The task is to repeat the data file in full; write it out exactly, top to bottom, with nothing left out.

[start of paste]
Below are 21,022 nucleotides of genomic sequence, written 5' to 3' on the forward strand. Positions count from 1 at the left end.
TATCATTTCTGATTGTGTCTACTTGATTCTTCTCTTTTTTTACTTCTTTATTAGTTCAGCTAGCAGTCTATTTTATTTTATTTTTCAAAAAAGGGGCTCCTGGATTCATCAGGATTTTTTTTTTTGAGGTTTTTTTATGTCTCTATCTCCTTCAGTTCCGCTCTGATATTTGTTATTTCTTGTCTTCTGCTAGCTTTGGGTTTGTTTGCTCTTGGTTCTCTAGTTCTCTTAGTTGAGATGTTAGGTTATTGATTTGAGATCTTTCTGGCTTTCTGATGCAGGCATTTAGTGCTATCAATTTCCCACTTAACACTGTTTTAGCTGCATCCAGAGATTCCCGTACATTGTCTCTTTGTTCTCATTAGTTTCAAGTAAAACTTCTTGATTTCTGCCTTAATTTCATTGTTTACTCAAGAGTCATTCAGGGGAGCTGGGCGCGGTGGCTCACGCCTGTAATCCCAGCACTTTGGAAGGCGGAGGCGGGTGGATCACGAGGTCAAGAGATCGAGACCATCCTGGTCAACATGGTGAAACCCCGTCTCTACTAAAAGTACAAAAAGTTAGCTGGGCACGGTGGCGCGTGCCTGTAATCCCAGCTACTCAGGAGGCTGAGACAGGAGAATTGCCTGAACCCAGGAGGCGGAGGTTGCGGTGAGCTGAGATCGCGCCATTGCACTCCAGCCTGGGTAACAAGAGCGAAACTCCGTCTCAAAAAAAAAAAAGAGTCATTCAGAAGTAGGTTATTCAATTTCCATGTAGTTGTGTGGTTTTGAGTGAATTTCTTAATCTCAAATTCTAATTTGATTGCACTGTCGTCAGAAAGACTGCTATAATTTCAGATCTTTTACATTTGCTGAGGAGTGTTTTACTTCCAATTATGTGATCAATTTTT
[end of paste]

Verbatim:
Below are 21,022 nucleotides of genomic sequence, written 5' to 3' on the forward strand. Positions count from 1 at the left end.
TATCATTTCTGATTGTGTCTACTTGATTCTTCTCTTTTTTTACTTCTTTATTAGTTCAGCTAGCAGTCTATTTTATTTTATTTTTCAAAAAAGGGGCTCCTGGATTCATCAGGATTTTTTTTTTTGAGGTTTTTTTATGTCTCTATCTCCTTCAGTTCCGCTCTGATATTTGTTATTTCTTGTCTTCTGCTAGCTTTGGGTTTGTTTGCTCTTGGTTCTCTAGTTCTCTTAGTTGAGATGTTAGGTTATTGATTTGAGATCTTTCTGGCTTTCTGATGCAGGCATTTAGTGCTATCAATTTCCCACTTAACACTGTTTTAGCTGCATCCAGAGATTCCCGTACATTGTCTCTTTGTTCTCATTAGTTTCAAGTAAAACTTCTTGATTTCTGCCTTAATTTCATTGTTTACTCAAGAGTCATTCAGGGGAGCTGGGCGCGGTGGCTCACGCCTGTAATCCCAGCACTTTGGAAGGCGGAGGCGGGTGGATCACGAGGTCAAGAGATCGAGACCATCCTGGTCAACATGGTGAAACCCCGTCTCTACTAAAAGTACAAAAAGTTAGCTGGGCACGGTGGCGCGTGCCTGTAATCCCAGCTACTCAGGAGGCTGAGACAGGAGAATTGCCTGAACCCAGGAGGCGGAGGTTGCGGTGAGCTGAGATCGCGCCATTGCACTCCAGCCTGGGTAACAAGAGCGAAACTCCGTCTCAAAAAAAAAAAAGAGTCATTCAGAAGTAGGTTATTCAATTTCCATGTAGTTGTGTGGTTTTGAGTGAATTTCTTAATCTCAAATTCTAATTTGATTGCACTGTCGTCAGAAAGACTGCTATAATTTCAGATCTTTTACATTTGCTGAGGAGTGTTTTACTTCCAATTATGTGATCAATTTTT